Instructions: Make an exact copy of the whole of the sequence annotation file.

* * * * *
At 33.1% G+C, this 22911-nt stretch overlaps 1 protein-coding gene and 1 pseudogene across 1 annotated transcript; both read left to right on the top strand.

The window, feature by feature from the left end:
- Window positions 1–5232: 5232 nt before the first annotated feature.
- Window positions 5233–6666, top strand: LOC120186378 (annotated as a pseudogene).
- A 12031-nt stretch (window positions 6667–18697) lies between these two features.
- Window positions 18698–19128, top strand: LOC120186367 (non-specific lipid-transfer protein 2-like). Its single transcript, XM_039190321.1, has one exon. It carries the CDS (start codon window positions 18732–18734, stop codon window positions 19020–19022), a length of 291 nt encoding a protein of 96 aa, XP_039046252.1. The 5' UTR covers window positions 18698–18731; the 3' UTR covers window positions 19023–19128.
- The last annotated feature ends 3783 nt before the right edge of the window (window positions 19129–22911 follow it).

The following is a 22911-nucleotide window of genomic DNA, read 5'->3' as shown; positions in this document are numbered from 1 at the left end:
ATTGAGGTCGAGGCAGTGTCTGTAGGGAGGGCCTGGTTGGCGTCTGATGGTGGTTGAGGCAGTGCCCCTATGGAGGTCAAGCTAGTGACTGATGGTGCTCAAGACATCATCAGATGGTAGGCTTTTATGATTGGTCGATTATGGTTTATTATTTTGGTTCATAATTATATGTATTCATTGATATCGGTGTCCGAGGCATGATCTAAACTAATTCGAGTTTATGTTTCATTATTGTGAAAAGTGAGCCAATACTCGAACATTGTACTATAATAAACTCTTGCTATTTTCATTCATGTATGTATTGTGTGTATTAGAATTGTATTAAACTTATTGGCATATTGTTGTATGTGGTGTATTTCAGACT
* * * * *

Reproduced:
At 33.1% G+C, this 22911-nt stretch overlaps 1 protein-coding gene and 1 pseudogene across 1 annotated transcript; both read left to right on the top strand.

The window, feature by feature from the left end:
- Window positions 1–5232: 5232 nt before the first annotated feature.
- Window positions 5233–6666, top strand: LOC120186378 (annotated as a pseudogene).
- A 12031-nt stretch (window positions 6667–18697) lies between these two features.
- Window positions 18698–19128, top strand: LOC120186367 (non-specific lipid-transfer protein 2-like). Its single transcript, XM_039190321.1, has one exon. It carries the CDS (start codon window positions 18732–18734, stop codon window positions 19020–19022), a length of 291 nt encoding a protein of 96 aa, XP_039046252.1. The 5' UTR covers window positions 18698–18731; the 3' UTR covers window positions 19023–19128.
- The last annotated feature ends 3783 nt before the right edge of the window (window positions 19129–22911 follow it).

The following is a 22911-nucleotide window of genomic DNA, read 5'->3' as shown; positions in this document are numbered from 1 at the left end:
ATTGAGGTCGAGGCAGTGTCTGTAGGGAGGGCCTGGTTGGCGTCTGATGGTGGTTGAGGCAGTGCCCCTATGGAGGTCAAGCTAGTGACTGATGGTGCTCAAGACATCATCAGATGGTAGGCTTTTATGATTGGTCGATTATGGTTTATTATTTTGGTTCATAATTATATGTATTCATTGATATCGGTGTCCGAGGCATGATCTAAACTAATTCGAGTTTATGTTTCATTATTGTGAAAAGTGAGCCAATACTCGAACATTGTACTATAATAAACTCTTGCTATTTTCATTCATGTATGTATTGTGTGTATTAGAATTGTATTAAACTTATTGGCATATTGTTGTATGTGGTGTATTTCAGACT